I don't see anything wrong with STARTTLS; in fact I find it preferable to
having seperate URI schemes for what is otherwise the same resource. (I
don't actually run any email servers, but I use STARTTLS with LDAP, XMPP, a
proprietary protocol, and the similar RFC 2817 for HTTP. That is, in fact,
a thing.) If one requires security, they can always start requests with
"STARTTLS"; if a server demands security (for its definition of security),
then it can just kill plaintext queries. Nor do I find deployment of TLS on
email systems to be particularly behind TLS on HTTP (do you have data on
this?). In particular, I do like Alex Russell's assertion that TLS is about
"quality of service" (if I understand correctly; my response point being
this is not exclusively what security entails), and this is something that
exists below the application layer.

Austin.


> >
> >>
> >>
> >> Jeff
> >>
> >> On Fri, Dec 26, 2014 at 8:33 PM, Austin William Wright <aaa@bzfx.net>
> wrote:
> >> >
> >> > On Wed, Dec 24, 2014 at 3:43 PM, Alex Russell <slightlyoff@google.com
> >
> >> > wrote:
> >> >> ...
> >> >>
> >> >> No, the request for a resource means something. Security is about the
> >> >> quality of service in delivering said thing.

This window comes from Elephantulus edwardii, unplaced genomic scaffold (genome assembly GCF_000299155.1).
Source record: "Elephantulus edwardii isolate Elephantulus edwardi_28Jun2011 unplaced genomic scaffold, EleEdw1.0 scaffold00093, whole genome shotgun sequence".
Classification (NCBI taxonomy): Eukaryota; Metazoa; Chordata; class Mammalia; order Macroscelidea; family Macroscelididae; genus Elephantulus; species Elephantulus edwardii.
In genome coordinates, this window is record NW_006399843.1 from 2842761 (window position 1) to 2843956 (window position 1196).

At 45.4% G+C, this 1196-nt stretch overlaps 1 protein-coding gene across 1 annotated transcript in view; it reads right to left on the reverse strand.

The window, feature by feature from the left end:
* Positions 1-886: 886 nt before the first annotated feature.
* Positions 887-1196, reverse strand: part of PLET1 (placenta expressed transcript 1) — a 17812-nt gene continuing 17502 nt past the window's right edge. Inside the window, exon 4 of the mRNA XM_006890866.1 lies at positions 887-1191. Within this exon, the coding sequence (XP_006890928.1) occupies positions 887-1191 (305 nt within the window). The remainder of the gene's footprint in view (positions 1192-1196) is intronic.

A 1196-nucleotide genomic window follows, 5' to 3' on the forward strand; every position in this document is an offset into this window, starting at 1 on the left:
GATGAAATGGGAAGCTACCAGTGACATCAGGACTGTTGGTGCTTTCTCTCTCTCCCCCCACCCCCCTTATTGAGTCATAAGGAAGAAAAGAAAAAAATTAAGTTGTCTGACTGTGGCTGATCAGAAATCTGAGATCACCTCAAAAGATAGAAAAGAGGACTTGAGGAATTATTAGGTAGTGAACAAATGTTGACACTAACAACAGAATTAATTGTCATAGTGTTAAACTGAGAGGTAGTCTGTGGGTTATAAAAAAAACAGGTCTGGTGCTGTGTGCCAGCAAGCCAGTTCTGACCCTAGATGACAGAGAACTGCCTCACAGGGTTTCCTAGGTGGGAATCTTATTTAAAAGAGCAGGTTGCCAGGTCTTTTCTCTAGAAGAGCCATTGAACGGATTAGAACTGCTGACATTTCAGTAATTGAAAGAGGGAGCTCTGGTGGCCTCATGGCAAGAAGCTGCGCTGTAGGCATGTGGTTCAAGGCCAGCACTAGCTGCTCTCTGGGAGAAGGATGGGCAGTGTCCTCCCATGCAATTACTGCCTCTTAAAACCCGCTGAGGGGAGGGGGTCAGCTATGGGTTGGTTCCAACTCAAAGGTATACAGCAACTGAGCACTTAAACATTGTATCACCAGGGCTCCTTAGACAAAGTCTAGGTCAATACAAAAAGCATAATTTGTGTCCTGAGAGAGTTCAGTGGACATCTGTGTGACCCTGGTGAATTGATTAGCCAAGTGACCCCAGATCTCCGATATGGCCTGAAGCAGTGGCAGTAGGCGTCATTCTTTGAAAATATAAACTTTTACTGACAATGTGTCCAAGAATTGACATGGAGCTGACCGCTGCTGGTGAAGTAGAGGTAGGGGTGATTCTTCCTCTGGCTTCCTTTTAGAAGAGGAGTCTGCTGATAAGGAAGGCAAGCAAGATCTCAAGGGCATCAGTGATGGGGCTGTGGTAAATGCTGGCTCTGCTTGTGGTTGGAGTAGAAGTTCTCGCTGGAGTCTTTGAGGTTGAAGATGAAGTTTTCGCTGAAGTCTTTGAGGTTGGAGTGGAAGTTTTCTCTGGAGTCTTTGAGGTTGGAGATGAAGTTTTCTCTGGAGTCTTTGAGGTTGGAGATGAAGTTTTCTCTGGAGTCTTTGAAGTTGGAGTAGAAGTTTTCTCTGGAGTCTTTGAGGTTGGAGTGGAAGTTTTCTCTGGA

> >> >
> >> > Specifically, I refer to privacy and authentication (which seems to
> be what
> >> > "security" means here). There's many components to security, and
> they're not
> >> > all going to be desired at the same level for every request,
> sometimes even
> >> > at odds with each other. Deniability is a particularly expensive one
> to
> >> > implement, often at significant monetary and performance cost to the
> user.
> >> > Deniability is simply not implemented by any website (or more
> accurately,
> >> > any authority) indexed by the major search engines.
> >> >
> >> > It's difficult to claim that deniability, though, is about "quality of
> >> > service", but it is nonetheless considered something _very_ important
> by
> >> > Tor, and by users of it.
> >> >
> >> >>
> >> >> > HTTP could mean, simply, "I don't care about security".
> >> >>
> >> >> Then user agents should be free to act on behalf of users to write
> off
> >> >> correspondents who do not value the user enough to protect the
> message in
> >> >> transit.
> >> >>
> >> >> You're making claims about what UA's must do from the perspective of
> >> >> servers; this is a clear agency problem misunderstanding.
> >> >>
> >> >> We're the user's agent, not the publisher's.
> >> >
> >> > When a user navigates to an https:// resource, or hits the checkbox
> for
> >> > STARTTLS, or selects "Require encryption" from a drop-down, they, the
> user,
> >> > are *demanding* a secure connection (for someone's definition of
> secure;
> >> > traditionally this means privacy and authentication but need not
> include
> >> > deniability).
> >> >
> >> > If we want to talk about the perspective of servers, the server has
> options
> >> > to demand a secure connection too; it simply has to deny plaintext
> requests
> >> > (it could redirect, but this risks the user-agent sending sensitive
> >> > information including request-uri that'll just be ignored), and TLS
> can
> >> > specifically ask for or require a client TLS certificate for
> authentication.
> >> >
> >> > The user-agent works for the user, not the other way around. Letting a